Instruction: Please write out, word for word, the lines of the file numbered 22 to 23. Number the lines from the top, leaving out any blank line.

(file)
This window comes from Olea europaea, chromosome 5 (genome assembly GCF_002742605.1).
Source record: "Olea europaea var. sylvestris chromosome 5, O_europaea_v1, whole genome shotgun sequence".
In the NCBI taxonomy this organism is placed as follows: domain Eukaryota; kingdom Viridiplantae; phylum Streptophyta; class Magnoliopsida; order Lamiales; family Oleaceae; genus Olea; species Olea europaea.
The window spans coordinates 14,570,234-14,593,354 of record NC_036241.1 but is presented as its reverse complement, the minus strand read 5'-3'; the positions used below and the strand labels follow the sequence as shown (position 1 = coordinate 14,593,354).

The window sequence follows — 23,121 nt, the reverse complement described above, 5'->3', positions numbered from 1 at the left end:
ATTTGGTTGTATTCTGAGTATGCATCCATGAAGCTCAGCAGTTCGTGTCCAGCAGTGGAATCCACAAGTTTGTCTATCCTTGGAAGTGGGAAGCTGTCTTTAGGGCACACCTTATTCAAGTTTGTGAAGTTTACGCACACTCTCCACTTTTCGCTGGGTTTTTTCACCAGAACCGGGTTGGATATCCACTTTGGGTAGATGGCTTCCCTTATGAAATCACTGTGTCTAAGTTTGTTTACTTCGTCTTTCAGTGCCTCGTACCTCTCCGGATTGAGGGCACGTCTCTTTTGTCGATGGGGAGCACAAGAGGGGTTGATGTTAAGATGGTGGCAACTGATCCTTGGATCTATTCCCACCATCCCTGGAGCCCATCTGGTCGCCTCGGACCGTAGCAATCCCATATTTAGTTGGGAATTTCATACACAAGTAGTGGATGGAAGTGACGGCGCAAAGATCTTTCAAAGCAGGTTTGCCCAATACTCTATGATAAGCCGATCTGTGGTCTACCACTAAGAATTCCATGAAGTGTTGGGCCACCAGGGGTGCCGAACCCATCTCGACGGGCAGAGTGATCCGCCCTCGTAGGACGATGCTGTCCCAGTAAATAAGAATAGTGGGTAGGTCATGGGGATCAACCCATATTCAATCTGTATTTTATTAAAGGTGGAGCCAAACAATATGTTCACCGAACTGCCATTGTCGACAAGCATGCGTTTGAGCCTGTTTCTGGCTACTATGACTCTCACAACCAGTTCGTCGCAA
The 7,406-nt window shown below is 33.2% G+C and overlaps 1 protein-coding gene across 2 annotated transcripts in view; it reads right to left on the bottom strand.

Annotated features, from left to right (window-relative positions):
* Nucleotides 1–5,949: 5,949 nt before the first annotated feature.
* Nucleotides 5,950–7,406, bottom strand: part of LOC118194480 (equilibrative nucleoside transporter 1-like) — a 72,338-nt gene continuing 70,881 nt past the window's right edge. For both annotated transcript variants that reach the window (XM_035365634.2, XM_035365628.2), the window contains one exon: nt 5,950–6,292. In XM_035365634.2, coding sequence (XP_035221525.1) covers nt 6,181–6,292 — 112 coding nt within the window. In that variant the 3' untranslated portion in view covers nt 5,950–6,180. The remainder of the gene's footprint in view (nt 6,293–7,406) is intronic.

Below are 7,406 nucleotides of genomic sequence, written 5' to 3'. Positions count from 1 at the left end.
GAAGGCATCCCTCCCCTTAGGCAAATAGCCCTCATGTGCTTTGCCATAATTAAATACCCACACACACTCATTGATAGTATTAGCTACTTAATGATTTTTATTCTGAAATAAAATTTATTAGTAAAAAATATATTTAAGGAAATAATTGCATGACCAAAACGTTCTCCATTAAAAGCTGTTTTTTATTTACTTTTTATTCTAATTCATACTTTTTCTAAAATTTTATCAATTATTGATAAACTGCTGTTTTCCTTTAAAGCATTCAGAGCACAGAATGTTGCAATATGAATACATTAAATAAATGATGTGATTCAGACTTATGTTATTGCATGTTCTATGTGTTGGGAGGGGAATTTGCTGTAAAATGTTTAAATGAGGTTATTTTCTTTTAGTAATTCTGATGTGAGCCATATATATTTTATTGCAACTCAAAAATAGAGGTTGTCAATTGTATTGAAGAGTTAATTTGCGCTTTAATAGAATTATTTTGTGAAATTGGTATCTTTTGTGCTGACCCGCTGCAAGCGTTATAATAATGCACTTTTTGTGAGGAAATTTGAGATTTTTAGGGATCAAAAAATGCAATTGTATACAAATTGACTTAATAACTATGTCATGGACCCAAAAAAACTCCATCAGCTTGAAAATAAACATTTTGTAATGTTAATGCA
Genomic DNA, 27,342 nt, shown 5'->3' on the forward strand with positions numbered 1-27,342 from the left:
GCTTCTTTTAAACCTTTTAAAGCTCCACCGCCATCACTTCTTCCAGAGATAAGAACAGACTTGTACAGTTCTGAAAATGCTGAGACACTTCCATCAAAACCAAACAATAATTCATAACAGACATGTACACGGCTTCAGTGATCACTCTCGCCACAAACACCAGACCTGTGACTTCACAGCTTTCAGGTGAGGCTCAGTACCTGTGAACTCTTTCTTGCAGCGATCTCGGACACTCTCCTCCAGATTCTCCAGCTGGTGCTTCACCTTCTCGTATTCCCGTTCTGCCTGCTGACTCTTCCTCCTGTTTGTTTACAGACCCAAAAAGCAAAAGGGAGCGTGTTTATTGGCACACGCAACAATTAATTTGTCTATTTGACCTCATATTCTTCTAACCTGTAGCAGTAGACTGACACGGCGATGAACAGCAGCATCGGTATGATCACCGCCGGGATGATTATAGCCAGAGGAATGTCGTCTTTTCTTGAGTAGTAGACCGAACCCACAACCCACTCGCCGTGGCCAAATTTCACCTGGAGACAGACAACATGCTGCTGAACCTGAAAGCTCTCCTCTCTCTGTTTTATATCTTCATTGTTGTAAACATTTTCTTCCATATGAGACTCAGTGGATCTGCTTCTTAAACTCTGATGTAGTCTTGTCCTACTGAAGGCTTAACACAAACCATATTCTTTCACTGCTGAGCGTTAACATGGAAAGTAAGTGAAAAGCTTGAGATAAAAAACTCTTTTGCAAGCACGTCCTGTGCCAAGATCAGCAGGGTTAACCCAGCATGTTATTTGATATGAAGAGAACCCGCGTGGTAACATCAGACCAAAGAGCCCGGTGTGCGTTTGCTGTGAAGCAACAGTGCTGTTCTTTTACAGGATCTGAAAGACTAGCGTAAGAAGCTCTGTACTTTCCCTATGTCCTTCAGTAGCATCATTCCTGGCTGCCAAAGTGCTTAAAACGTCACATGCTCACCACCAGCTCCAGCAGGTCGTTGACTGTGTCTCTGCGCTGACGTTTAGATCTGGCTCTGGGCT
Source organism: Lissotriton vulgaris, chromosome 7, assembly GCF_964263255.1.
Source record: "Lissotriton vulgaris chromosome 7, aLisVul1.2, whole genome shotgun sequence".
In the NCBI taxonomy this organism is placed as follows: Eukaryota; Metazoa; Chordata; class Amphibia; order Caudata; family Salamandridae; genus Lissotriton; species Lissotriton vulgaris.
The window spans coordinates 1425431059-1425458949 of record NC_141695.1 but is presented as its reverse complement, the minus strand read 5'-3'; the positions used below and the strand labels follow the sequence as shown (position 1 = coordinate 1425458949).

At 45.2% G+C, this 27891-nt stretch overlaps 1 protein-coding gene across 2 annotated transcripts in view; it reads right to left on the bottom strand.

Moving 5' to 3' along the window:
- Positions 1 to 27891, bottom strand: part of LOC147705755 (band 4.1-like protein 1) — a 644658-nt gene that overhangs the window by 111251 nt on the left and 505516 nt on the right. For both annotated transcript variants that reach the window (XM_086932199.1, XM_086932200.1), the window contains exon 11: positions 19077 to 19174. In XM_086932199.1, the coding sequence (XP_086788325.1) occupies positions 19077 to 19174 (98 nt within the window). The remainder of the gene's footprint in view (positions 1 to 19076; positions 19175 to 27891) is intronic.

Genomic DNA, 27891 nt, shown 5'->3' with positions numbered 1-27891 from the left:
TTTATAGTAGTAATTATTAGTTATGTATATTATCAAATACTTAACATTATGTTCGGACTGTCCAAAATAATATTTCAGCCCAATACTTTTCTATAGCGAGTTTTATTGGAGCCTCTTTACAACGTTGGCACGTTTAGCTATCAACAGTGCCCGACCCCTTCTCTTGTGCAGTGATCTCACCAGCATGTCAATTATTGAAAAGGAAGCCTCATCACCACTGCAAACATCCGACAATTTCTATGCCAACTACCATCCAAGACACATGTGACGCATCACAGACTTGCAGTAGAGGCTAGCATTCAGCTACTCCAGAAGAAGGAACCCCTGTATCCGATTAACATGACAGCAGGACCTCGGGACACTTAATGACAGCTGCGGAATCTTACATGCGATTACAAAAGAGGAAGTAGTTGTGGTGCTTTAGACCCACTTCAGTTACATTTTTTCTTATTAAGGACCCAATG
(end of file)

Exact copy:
Genomic DNA, 27891 nt, shown 5'->3' with positions numbered 1-27891 from the left:
TTTATAGTAGTAATTATTAGTTATGTATATTATCAAATACTTAACATTATGTTCGGACTGTCCAAAATAATATTTCAGCCCAATACTTTTCTATAGCGAGTTTTATTGGAGCCTCTTTACAACGTTGGCACGTTTAGCTATCAACAGTGCCCGACCCCTTCTCTTGTGCAGTGATCTCACCAGCATGTCAATTATTGAAAAGGAAGCCTCATCACCACTGCAAACATCCGACAATTTCTATGCCAACTACCATCCAAGACACATGTGACGCATCACAGACTTGCAGTAGAGGCTAGCATTCAGCTACTCCAGAAGAAGGAACCCCTGTATCCGATTAACATGACAGCAGGACCTCGGGACACTTAATGACAGCTGCGGAATCTTACATGCGATTACAAAAGAGGAAGTAGTTGTGGTGCTTTAGACCCACTTCAGTTACATTTTTTCTTATTAAGGACCCAATG